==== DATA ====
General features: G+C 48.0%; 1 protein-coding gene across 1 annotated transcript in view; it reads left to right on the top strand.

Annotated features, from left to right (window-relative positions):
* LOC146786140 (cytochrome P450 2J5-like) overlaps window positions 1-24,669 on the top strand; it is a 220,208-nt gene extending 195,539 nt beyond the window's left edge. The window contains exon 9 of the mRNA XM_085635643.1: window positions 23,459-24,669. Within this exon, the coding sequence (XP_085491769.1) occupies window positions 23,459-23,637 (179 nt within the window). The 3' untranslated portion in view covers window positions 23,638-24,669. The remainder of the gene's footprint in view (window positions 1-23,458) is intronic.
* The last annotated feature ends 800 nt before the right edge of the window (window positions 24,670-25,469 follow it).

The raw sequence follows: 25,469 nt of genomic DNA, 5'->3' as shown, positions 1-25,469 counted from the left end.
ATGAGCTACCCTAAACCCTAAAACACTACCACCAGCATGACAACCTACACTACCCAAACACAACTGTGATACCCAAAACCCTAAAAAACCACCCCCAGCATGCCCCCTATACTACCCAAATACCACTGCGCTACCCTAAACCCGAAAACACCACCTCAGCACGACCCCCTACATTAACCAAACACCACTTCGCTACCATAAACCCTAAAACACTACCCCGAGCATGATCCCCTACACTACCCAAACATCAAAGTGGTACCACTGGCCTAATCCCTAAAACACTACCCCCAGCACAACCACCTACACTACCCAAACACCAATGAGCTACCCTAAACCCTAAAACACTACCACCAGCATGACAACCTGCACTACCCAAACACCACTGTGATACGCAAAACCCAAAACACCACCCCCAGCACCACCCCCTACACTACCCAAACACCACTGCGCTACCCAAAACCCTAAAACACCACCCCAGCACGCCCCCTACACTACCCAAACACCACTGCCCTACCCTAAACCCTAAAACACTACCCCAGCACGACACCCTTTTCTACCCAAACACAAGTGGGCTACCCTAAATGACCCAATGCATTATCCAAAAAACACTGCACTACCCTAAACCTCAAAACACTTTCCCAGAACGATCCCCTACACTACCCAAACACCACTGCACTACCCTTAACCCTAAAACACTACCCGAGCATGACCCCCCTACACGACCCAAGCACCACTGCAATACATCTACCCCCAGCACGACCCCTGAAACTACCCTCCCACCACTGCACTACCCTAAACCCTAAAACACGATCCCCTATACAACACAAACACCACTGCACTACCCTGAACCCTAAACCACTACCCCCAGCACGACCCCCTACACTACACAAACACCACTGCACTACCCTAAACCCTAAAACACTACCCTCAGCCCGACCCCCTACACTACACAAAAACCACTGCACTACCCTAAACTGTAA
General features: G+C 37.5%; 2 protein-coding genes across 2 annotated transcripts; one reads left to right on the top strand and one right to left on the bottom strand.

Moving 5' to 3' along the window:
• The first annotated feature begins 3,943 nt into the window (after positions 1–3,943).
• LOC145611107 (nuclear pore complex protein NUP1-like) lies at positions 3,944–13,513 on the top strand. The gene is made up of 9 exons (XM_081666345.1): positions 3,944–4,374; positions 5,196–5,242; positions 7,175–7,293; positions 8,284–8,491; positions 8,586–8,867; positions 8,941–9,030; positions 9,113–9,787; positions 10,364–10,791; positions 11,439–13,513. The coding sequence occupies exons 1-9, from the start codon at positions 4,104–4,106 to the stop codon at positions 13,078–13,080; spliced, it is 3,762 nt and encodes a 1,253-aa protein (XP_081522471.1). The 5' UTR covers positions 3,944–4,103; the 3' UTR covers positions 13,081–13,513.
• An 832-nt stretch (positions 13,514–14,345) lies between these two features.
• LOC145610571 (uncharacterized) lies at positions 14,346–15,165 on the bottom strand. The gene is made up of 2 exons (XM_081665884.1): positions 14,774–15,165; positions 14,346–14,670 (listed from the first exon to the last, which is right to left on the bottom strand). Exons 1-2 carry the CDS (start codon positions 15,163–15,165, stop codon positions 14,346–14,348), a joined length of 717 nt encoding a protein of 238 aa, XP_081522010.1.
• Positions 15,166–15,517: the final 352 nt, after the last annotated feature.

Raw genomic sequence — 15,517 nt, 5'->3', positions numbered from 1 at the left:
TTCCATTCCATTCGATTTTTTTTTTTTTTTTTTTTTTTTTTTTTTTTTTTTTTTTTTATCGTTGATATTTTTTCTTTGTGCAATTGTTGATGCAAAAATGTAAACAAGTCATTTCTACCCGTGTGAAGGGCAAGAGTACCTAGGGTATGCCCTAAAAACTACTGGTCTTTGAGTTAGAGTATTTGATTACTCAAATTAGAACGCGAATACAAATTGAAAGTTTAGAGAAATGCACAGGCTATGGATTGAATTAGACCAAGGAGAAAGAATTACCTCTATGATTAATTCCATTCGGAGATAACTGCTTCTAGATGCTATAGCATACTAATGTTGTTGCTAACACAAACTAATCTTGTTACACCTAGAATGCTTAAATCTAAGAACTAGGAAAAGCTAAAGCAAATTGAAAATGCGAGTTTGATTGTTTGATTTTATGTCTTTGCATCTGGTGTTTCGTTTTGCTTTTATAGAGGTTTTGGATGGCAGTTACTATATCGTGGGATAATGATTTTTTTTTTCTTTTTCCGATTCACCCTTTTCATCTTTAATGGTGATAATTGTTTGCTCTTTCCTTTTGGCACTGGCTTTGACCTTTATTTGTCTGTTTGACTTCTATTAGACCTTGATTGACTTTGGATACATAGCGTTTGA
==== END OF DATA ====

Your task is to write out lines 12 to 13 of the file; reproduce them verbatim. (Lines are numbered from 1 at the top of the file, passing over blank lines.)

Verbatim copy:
• LOC145610571 (uncharacterized) lies at positions 14,346–15,165 on the bottom strand. The gene is made up of 2 exons (XM_081665884.1): positions 14,774–15,165; positions 14,346–14,670 (listed from the first exon to the last, which is right to left on the bottom strand). Exons 1-2 carry the CDS (start codon positions 15,163–15,165, stop codon positions 14,346–14,348), a joined length of 717 nt encoding a protein of 238 aa, XP_081522010.1.
• Positions 15,166–15,517: the final 352 nt, after the last annotated feature.